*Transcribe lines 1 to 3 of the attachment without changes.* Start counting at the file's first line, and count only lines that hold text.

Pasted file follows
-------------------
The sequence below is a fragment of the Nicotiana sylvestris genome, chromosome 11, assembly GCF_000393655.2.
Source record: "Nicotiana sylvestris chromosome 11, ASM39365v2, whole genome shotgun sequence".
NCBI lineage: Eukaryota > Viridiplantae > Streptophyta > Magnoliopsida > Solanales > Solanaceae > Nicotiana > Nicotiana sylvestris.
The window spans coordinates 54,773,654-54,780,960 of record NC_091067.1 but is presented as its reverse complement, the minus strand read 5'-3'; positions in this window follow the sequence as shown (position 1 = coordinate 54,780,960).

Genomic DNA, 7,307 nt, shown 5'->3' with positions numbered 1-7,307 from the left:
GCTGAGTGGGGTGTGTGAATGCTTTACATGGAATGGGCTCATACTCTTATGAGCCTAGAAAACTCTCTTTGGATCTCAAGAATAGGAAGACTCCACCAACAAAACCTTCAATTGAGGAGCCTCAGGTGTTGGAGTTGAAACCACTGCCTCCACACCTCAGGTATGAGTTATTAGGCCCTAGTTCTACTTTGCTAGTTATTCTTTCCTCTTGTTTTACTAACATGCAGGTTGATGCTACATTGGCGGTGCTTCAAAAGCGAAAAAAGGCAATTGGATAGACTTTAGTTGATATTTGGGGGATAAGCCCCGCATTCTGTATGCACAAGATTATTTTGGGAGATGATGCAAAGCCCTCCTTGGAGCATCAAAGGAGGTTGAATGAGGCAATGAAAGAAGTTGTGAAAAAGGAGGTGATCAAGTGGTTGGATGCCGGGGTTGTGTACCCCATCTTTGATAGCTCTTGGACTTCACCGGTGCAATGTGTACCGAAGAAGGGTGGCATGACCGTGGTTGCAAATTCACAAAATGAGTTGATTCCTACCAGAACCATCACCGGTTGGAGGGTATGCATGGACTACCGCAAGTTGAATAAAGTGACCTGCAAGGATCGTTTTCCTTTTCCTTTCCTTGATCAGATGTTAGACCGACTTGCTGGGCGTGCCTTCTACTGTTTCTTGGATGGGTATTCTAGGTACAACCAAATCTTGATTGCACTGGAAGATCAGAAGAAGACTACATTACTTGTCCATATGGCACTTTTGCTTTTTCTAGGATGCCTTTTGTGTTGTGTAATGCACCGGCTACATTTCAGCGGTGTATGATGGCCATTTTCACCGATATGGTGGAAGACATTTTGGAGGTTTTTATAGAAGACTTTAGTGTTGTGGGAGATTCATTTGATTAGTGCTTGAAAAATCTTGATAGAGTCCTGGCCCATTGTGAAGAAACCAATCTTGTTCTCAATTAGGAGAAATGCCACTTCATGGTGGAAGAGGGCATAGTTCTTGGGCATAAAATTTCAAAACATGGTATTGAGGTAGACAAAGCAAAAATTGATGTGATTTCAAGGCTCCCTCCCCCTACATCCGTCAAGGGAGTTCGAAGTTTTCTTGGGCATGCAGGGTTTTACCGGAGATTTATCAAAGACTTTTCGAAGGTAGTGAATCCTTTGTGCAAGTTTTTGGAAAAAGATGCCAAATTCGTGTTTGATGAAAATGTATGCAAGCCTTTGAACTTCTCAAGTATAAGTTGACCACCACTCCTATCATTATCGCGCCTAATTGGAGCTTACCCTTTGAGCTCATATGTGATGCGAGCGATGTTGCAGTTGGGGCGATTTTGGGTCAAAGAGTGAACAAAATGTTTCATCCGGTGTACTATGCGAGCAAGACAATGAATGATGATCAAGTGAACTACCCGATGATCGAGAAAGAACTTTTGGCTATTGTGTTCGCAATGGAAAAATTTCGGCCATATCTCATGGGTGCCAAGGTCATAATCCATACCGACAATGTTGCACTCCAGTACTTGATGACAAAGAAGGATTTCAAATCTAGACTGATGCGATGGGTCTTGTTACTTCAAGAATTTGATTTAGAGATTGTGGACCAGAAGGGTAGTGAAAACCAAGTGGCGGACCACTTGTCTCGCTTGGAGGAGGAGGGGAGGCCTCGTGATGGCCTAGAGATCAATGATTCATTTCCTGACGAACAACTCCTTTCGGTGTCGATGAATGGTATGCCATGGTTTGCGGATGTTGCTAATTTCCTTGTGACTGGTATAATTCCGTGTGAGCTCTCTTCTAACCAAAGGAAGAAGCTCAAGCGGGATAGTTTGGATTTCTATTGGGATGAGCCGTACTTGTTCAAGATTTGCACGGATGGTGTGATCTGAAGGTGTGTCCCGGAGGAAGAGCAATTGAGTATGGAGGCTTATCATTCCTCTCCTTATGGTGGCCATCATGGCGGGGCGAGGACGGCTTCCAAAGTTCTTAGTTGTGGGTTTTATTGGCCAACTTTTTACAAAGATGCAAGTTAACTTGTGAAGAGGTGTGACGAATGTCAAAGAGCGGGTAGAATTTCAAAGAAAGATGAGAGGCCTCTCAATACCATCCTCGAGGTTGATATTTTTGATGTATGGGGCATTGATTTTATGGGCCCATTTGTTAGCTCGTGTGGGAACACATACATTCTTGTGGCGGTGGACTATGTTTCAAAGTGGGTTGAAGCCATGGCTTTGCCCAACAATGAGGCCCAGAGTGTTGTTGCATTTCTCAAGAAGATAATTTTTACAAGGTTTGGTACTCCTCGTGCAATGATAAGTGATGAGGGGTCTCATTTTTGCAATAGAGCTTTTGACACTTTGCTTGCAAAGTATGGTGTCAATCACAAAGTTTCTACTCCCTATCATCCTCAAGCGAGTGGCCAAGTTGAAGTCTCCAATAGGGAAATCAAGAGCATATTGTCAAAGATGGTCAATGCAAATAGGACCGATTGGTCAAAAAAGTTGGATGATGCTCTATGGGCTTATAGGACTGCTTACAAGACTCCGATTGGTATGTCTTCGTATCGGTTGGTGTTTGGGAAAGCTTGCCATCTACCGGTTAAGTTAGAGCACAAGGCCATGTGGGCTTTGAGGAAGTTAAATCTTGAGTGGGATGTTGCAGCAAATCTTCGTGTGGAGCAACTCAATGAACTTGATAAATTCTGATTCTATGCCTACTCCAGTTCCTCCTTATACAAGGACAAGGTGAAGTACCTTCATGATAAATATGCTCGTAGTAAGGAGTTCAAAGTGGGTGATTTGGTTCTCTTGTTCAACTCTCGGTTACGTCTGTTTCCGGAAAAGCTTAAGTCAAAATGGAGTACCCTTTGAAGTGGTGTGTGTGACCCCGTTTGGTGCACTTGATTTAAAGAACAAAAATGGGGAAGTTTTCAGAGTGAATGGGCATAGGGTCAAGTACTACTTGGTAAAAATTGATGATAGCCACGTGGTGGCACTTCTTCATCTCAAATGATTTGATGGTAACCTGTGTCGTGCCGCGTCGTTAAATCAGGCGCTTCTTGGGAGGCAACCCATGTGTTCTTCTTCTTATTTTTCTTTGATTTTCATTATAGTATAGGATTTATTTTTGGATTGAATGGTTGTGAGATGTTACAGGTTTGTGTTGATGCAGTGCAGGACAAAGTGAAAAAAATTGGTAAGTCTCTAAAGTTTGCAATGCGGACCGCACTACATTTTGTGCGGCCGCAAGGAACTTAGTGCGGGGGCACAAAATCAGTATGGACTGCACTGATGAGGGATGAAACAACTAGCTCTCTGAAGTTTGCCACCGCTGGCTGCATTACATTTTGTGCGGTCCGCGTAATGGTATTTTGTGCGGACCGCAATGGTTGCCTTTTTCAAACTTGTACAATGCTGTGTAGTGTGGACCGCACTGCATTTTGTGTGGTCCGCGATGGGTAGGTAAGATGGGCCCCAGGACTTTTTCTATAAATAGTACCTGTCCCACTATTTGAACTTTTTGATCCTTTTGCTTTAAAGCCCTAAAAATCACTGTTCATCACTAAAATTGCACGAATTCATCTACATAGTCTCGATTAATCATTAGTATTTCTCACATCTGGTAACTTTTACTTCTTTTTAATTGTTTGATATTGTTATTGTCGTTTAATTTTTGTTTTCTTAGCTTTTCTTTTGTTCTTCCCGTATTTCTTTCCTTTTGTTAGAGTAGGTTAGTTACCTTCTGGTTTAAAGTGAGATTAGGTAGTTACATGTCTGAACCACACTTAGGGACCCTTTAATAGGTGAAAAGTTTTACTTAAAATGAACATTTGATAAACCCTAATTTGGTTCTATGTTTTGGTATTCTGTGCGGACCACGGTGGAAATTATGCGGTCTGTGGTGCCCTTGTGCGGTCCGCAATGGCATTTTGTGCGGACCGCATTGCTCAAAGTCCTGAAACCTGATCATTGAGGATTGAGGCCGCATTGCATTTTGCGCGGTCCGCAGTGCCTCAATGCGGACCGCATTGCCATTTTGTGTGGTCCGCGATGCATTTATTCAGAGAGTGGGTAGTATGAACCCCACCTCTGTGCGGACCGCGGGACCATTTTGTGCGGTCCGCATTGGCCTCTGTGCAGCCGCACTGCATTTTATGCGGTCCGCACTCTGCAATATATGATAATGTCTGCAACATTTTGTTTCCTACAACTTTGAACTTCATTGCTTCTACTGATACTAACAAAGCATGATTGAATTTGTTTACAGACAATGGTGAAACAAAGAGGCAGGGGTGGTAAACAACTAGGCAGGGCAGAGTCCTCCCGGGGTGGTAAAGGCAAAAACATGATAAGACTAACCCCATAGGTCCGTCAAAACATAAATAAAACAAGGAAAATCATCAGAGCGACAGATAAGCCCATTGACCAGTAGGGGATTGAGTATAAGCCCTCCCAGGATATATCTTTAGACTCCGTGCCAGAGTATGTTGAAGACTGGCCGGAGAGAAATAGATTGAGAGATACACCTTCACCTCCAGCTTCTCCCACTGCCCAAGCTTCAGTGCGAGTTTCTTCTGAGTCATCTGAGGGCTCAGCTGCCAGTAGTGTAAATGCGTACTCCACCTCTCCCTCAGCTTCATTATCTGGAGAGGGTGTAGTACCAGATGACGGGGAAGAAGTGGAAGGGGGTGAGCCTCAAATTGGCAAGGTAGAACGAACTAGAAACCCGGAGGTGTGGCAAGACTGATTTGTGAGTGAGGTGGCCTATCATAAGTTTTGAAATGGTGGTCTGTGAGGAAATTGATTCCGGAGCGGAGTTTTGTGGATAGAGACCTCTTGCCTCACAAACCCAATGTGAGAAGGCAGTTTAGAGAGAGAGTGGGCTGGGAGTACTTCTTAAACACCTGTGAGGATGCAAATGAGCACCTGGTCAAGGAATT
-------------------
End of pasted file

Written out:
The sequence below is a fragment of the Nicotiana sylvestris genome, chromosome 11, assembly GCF_000393655.2.
Source record: "Nicotiana sylvestris chromosome 11, ASM39365v2, whole genome shotgun sequence".
NCBI lineage: Eukaryota > Viridiplantae > Streptophyta > Magnoliopsida > Solanales > Solanaceae > Nicotiana > Nicotiana sylvestris.